But come together today, everyone, the most sacred and faithful audience! Having come into this temple, let us celebrate the sacred and high feast, and let us keep the memory, most worthy of praise, of our God-bearing father. Let us do this by staying far from taking pleasure in the deceitful pretences of any worldly procession or festival, and from all things that wretchedly present the evil deceit of Hellenic mysteries18, and from all games that are connected to shallow confusion19 and pretentious theatrical performances20: for games worthy of laughter are those through which some hunt after vainglory, which is more wretched than anything else. Instead, let us cover [our] saint with rosebuds or anoint him with the fragrant myrrh—our own deeds—and let us crown him with the spiritual flowers of hymns. Our holy father Nicholas is fond of experiencing such things: he makes peace with such celebrations and festivals: he delights in such things more than the processional decorations, in which lay [hidden] the national [cults] and evil spirits of the Hellenes. In such things, [namely, spiritual celebrations,] also the threefold unity of mind and breath of the most noble athletes21 shines forth.22 O Nicholas, with them you graze together in the dwellings above, with them you shine forth, together with them you rejoice, exulting23 in God the Father, as far as it is possible24, seeing and being seen,25 and you are illuminated by the brightness that surround Him. O father, with their petitions towards the Divine and your prayers that are acceptable to God, may we all be liberated from all heretical and demonic attacks, from the scourges that cause illness and through which people are unexpectedly put into bondage and confined, and from all dangers, through the grace and mercy and benevolence towards mankind of the One, who redeemed us with the venerable blood from His life-giving side, and delivered us from the deceit of slavery, our Lord Jesus Christ, together with whom all reverence and glory, might and magnificence is due to the Father and the Holy and Life-giving Spirit, now and forever and unto the ages of ages. Amen.
1. This translation was commissioned by Roger Pearse in 2015 and kindly made for us by Dr Jaako Olinuora of the University of Eastern Finland. The translation is placed in the public domain. The critical edition used is that of G. Anrich, Hagios Nikolaos, 2 vols, 1913-17, vol.1, pp. 419-428, based on seven manuscripts. An older text is given in pp. 97, 1192-1205, with Latin translation, where it is listed as "Oration 18" by Andrew of Crete. Anrich questions whether the text is indeed an authentic work of Andrew of Crete. It dates to the early 8th century.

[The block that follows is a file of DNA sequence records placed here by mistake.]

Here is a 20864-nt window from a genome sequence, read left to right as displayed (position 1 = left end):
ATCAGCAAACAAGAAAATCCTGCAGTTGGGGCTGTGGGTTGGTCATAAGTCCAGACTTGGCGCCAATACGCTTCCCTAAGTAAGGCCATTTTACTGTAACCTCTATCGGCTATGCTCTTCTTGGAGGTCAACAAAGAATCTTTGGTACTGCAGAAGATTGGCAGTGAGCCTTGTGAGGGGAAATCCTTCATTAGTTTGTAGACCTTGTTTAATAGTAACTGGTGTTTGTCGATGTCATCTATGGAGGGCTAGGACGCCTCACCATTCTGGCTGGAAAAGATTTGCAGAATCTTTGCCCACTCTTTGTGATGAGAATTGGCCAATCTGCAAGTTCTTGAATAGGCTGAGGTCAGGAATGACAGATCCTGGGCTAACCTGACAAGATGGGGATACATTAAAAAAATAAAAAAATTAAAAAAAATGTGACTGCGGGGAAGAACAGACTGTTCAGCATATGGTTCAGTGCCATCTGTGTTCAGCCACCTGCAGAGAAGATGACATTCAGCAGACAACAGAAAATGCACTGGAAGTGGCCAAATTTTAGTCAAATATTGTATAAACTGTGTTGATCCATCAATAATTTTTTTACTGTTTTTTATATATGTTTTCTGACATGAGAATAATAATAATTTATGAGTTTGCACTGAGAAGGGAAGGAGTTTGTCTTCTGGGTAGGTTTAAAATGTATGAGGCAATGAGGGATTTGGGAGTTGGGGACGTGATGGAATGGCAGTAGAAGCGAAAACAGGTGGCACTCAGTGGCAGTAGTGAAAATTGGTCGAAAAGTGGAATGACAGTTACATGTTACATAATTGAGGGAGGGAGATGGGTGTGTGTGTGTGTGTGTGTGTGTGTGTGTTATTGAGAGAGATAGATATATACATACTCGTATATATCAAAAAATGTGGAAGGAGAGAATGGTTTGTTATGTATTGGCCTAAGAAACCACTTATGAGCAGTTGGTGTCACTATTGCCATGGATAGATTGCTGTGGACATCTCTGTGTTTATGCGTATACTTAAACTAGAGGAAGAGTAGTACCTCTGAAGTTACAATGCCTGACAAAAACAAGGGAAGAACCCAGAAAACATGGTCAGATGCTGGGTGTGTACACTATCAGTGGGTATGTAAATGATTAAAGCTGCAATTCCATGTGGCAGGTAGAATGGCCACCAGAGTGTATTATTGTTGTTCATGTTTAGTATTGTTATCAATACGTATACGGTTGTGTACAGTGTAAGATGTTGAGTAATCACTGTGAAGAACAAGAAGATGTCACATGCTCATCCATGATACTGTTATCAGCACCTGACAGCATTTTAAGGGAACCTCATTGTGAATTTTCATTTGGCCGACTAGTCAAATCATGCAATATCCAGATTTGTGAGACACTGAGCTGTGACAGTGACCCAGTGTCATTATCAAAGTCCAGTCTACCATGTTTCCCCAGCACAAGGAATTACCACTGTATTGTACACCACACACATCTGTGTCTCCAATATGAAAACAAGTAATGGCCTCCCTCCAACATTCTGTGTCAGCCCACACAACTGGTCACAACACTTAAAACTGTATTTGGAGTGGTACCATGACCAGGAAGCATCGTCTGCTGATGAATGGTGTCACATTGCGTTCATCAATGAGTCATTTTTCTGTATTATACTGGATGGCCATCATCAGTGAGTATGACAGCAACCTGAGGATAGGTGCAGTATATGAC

2. i.e., asceticism.
3. i.e., while Pharaoah was pursuing the Israelites, his thoughts were in fact under the control of God.
4. i.e., the devil.
5. Here Andrew outlines how Nicholas is metaphorically a farmer, "sowing seed" and reaping and storing it up.
6. Andrew goes on to describe how Nicholas puts on the "full armour of God".
7. Arius said that the Son was inferior to the Father, rather than of the same substance.
8. Sabellius said that Christ was merely a man, and not God incarnate.
9. (apatheia) - "detachment" or "dispassion". It indicates a state of detachment from worldly emotions and troubles.
10. This is a reference to the miracle narrative where Nicholas appears as a sailor. The miracle part of this homily confuses elements from the life of St Nicholas of Sion (including this part, perhaps) with the legends of Nicholas of Myra.
11. Literally: "As they say."
12. Literally: "Say".
13. Literally: "the one who follows a similar lifestyle".
14. i.e., the bishop of Myra during the time of Andrew.
15. Literally, "greyness".
16. Literally: "those who belong to the hierarchy".
17. In the "Index Rerum of F. Combefis, SS. Patrum Amphilochii, ... Methodii, ... et Andreae, ... opera omnia quae reperiri potuerunt, Paris: Piget, 1644, Crescens, Dioscorides and Nicocles are described as the tutelary martyrs of Myra.
18. Andrew seems to refer here to theatrical performances that include elements from Greek mythology.
19. Greek is unclear what this refers to.
20. Literally: "pretentious scenes".
21. i.e. the martyrs, the "athletes of God".
22. Literally: "brightens up".
23. Literally: "dancing".
24. A favourite phrase of Maximus the Confessor.
25. Refers to spiritual contemplation.
This translation has been made available by Roger Pearse. Translation by Jaakko Olkinuora, teacher of Systematic Theology and Patristics, School of Theology, University of Eastern Finland, Joensuu, Finland. It is in the public domain.